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For Tove Lo, Triumph Takes Time

Tove Lo, the moniker of Swedish pop star ​​Ebba Tove Elsa Nilsson, has returned with Dirt Femme, after four years between it and the release of its predecessor, Sunshine Kitty. For her devoted and large fan base, the wait was agonizing, but to hear Tove explain it, the album couldn’t exist as it does now — a blend of hedonistic self-love pop bangers and heart-on-sleeve, amazingly brave confessionals — if she hadn’t taken the time to chisel away at it like a sculptor does to their marble.

The album is a cinematic telling of fairy tales and nightmares, experiences real and imagined (and in some case, dreamt) and translated into the infectious, radiant pop that Tove Lo has become celebrated for. Dirt Femme opener and pre-release single “No One Dies From Love” plays with neon-streaked synths and a festival stage-ready chorus drenched in autotune that gives the song an undeniable emotional heft. Tove sings, “No one dies from love / Guess I’ll be the first / Will you remember us? / Or are the memories too stained with blood now?” In the world of Tove Lo, taking this as a direct retelling of a personal event may be a fool’s errand, as she explains to Uproxx. “The songs on the record that are real heartbreak songs inspired by things like me having a dream about my husband cheating on me or leaving me or something,” she says. As such, they’re less re-creations of events than a way for Tove to figure out why her subconscious operates the way it does, and how that can apply to her listeners and fans generally.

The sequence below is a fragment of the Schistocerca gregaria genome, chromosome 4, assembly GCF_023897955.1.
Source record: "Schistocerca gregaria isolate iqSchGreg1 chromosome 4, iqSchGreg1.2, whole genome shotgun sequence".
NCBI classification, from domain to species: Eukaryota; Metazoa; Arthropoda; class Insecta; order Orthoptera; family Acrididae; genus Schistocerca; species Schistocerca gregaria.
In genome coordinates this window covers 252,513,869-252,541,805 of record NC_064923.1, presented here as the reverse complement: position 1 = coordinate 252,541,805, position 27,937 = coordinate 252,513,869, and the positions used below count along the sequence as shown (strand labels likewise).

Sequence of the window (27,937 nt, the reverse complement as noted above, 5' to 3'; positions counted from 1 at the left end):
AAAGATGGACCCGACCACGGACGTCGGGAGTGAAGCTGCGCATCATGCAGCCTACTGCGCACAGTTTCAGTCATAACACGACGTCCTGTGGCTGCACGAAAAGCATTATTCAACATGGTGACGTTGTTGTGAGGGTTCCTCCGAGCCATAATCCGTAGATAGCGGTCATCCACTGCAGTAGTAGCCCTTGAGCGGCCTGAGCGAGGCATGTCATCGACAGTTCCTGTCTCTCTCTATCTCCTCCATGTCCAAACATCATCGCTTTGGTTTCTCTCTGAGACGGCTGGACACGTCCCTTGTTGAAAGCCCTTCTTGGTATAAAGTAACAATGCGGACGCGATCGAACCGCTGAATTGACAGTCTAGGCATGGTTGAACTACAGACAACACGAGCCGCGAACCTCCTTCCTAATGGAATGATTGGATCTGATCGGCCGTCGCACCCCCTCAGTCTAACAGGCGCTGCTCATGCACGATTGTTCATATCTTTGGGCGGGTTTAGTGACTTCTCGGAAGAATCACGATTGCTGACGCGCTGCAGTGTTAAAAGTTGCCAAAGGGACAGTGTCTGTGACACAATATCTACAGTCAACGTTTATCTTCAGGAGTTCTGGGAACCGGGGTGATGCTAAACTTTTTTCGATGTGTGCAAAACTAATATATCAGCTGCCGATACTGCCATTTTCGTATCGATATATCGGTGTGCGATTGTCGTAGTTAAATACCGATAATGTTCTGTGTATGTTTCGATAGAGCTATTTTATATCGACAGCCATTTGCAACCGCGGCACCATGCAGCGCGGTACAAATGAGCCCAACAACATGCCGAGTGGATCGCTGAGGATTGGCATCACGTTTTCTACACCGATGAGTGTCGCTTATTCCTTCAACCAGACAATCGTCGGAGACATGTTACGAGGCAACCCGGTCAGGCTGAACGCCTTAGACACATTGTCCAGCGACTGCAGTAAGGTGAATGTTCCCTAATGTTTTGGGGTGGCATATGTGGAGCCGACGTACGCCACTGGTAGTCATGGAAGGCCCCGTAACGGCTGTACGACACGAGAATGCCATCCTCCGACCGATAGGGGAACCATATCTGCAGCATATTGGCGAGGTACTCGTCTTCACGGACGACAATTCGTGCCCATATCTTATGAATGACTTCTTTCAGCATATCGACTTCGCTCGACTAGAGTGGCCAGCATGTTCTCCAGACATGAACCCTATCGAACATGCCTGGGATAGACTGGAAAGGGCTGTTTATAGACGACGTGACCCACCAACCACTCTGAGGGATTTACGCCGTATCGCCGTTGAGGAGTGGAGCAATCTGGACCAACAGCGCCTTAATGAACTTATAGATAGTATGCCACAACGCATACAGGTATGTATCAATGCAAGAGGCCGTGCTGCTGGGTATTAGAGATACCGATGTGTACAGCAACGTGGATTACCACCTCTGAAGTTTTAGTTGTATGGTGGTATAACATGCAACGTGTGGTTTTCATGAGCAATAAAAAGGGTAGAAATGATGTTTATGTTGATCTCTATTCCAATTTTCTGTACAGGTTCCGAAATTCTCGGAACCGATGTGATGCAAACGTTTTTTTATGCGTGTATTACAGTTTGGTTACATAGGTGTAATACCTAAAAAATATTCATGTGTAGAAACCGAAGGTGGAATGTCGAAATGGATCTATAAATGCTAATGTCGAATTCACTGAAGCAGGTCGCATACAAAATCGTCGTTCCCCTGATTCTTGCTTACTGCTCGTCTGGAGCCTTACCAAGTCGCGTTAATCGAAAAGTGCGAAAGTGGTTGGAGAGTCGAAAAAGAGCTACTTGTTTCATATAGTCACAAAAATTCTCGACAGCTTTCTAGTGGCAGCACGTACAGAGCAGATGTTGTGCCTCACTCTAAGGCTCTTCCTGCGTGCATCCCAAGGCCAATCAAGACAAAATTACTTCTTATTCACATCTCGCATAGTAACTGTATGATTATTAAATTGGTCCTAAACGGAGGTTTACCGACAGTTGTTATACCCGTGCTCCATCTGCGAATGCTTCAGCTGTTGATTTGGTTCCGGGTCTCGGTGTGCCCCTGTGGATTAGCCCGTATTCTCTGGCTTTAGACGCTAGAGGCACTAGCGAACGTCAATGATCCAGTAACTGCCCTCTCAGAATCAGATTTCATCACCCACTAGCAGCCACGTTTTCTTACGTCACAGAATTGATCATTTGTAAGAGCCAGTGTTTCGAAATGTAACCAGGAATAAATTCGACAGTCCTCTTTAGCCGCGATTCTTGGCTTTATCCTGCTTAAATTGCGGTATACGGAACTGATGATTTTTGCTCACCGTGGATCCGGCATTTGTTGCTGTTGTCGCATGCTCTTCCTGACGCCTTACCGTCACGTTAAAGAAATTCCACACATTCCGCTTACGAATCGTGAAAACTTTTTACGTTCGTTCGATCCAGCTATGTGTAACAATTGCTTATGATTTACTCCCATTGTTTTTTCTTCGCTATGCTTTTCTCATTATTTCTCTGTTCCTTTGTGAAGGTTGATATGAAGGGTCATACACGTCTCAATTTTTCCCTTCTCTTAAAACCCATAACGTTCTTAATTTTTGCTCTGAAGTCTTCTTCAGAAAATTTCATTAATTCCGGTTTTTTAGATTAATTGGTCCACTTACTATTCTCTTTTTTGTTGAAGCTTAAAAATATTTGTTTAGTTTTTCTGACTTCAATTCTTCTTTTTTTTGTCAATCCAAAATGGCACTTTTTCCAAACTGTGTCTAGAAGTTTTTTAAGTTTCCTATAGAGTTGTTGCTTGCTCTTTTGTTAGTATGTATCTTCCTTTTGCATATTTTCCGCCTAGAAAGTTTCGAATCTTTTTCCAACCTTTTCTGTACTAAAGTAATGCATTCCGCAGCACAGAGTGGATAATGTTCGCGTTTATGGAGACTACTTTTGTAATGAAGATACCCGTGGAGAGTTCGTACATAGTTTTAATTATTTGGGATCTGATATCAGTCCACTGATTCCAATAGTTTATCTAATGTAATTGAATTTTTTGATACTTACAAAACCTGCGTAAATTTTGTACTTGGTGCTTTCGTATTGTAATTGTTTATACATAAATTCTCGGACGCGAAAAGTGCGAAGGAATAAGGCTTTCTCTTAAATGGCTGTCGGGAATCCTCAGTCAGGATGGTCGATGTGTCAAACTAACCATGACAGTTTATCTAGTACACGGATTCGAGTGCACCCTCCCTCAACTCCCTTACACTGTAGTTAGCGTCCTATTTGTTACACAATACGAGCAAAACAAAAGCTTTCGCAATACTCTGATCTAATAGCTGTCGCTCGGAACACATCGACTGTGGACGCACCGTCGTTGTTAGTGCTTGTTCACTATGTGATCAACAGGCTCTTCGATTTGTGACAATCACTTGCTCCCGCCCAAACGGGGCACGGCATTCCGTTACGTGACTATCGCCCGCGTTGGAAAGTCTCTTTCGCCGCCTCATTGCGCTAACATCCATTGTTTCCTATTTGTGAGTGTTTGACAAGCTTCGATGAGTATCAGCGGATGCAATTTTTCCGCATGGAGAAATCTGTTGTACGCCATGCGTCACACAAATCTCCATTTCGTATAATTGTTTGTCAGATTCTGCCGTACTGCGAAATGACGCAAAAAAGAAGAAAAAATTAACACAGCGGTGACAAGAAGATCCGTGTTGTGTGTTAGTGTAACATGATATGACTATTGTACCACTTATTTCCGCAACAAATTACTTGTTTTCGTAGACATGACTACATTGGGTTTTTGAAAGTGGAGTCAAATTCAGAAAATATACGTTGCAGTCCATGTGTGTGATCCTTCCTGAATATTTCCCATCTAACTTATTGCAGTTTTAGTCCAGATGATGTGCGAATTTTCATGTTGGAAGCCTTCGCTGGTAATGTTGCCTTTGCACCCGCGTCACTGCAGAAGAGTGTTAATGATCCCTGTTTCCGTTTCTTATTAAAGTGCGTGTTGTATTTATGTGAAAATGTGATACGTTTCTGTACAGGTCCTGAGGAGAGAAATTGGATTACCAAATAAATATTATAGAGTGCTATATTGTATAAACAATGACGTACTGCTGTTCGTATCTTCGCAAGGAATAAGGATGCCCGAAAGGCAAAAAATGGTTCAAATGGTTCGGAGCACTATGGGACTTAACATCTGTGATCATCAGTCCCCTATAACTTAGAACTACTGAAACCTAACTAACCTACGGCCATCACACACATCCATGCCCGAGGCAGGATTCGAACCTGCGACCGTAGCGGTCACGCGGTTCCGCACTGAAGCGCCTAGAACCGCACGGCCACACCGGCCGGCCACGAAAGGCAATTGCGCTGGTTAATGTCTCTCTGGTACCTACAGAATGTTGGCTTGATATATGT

There are moments, though, that Tove has lived through specifically and is now able to write upon after years of working through the associated trauma. “Grapefruit,” the emotional core of the album, finds the artist singing unflinchingly about her struggles as a younger woman with an eating disorder, recalling counting calories and choking on her “hands all night in my sleep.” It’s a brave, powerful, and graceful moment from Tove, but one that only came after years of reflection. It serves as this album’s philosophy in practice, that triumph takes time, patience, and a helluva lot of work.

Four years, especially in the modern music industry, is a very long time between albums. Were you nervous at all about returning after all that time?

I was just paying attention and saying, “Okay, where is pop culture and the world that I am moving in, where is it going?” I want to follow that, but I also want to veer off in my own lane and I had to ask how I do that in a way that connects but still feels unique and true to me. The number one way I connect with my fans is through the songs that I write, but after two years inside and so long since my last album, they also want to know a little more about where I’ve been personally. This album reflects that.

I’m so used to making this curated world that is focused on sharing my art as a musician. But then I also wanted to show my personality, what I’m like what I’m at home just being an idiot. I felt more in touch with my fans and it’s just another part of me that is now present in the music. Tove told a story to Uproxx about sharing “Grapefruit” with her collaborator Tim Nelson. Tove says that he told her, “I’m sorry, but I don’t really listen to lyrics that often, but is this about you? Is this about your feelings? Are you okay?” Tove had to explain the backstory, and even then, he was shocked by what she had gone through, how unfazed she was by it in her retelling on the track. She responded, “Yeah, it’s because of all the work I’ve done, all the therapy.”

I think a lot of the record reflects that, there are obviously the glossy, shiny, really fun pop songs, but then there are really gritty moments too. Was that something that took you a while to stumble upon in the studio or did you come into the process thinking about that balance?